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partly true



These images show spider season in Australia.

Though some of the pictures show Australia's spider season, several of the photos are from other countries or unknown locations.


A Facebook user posted several images claiming to show spider season in Australia. Similar posts have been doing the rounds on social media for a long time. The Facebook post garnered more than 2000 likes and over 300 shares. However, only a few images in the post are from Australia. Others were taken in different regions from countries including Pakistan and the U.S.

In Fact:

The first image of trees shrouded in webbing was taken in December 2010 from a farm field in the Pakistani village of Sindh. The picture was taken by Russell Watkins, a multimedia editor with the U.K.'s Department for International Development (DFID). This scene was captured after massive floods in 2010 that drove millions of spiders to climb up into trees to escape flood waters, according to Flickr.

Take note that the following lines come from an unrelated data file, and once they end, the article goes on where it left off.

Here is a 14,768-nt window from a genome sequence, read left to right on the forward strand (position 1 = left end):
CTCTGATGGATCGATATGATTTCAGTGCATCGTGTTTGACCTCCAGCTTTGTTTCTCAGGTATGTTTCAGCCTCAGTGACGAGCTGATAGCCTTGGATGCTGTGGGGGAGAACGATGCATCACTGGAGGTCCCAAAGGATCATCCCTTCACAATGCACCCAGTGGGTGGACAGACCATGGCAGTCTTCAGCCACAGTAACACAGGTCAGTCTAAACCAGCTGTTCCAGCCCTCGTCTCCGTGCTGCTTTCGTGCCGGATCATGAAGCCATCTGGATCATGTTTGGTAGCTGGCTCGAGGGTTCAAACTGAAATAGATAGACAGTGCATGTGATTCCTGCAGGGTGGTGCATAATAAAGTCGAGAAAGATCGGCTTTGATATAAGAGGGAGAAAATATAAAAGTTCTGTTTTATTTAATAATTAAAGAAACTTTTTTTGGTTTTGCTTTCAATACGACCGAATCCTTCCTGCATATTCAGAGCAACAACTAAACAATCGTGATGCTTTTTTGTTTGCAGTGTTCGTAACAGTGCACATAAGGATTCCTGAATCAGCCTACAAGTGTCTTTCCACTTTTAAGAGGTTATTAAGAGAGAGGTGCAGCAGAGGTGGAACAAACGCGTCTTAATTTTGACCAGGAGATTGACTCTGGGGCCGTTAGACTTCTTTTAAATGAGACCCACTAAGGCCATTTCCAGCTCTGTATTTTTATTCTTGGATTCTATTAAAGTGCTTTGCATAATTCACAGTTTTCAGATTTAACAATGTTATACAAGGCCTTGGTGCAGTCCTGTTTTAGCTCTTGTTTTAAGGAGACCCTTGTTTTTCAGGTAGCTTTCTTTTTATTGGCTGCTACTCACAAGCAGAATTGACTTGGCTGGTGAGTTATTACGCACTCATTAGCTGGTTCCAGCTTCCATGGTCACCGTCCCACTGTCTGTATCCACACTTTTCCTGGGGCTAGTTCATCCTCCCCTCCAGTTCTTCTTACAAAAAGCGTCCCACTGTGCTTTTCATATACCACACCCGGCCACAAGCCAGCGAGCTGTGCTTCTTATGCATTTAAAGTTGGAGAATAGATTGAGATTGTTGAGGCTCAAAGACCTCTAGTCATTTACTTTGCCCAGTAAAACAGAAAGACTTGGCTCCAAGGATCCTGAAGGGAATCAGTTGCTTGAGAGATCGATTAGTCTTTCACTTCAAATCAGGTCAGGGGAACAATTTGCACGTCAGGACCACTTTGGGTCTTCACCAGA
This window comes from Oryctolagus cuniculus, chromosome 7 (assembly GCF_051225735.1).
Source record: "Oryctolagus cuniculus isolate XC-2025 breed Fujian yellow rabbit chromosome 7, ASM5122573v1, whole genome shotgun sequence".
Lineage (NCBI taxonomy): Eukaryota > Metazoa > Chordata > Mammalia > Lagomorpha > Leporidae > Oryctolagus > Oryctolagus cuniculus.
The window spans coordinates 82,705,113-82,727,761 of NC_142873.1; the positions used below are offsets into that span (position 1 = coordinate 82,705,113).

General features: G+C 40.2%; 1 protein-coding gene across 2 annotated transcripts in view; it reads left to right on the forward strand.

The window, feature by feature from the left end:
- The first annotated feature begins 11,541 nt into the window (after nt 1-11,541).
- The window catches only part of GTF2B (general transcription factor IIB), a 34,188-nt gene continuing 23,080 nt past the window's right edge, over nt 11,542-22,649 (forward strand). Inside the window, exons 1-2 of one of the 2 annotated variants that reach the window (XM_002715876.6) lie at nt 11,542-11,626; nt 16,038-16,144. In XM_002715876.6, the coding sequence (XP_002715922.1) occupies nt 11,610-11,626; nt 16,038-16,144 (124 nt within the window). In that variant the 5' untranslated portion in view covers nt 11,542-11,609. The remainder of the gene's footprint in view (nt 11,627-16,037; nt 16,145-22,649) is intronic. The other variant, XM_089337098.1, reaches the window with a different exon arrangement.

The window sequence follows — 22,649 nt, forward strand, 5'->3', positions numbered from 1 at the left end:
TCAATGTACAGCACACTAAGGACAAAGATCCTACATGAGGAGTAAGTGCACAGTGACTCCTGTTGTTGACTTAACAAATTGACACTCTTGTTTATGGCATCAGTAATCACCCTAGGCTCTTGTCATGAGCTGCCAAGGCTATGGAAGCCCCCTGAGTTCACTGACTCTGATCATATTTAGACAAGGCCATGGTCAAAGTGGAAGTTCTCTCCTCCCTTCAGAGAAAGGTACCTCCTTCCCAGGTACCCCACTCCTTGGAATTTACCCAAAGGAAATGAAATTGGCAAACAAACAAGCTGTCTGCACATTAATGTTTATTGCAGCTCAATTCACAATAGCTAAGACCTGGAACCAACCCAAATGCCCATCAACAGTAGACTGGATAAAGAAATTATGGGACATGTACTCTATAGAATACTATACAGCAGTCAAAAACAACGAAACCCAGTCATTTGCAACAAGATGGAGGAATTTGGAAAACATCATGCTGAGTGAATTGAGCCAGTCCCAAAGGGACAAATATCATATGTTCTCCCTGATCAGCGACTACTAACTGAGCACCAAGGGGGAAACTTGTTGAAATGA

Photographer Corey Hochachka captured the second image of spider webs on a barbed-wire fence. However, the exact location of the image is unknown. Alamy has not provided any further details of the photograph.

The following image of a giant spider web on trees along a street was taken in 2007 at Lake Tawakoni, Texas, United States. The picture was credited to Donna Garde from Texas Parks and Wildlife Department.

The other four images shown in the Facebook post are indeed from Australia. According to an article by the Sun, the photos were taken by Leslie Schmidt in Yinnar, Victoria state, Australia, in 2016. 

Graham Milledge, Arachnology Collection Manager at the Australian Museum, told Yahoo News Australia that spider season starts in November in most parts of Australia. She added that the spider population increased throughout the warmer months and warned that the adverse weather, such as flooding, may cause spiders to seek shelter inside homes and buildings.


Although four images shown in the Facebook post are from Australia, other photos are from different parts of the world. Hence, we have marked this claim as partly true.

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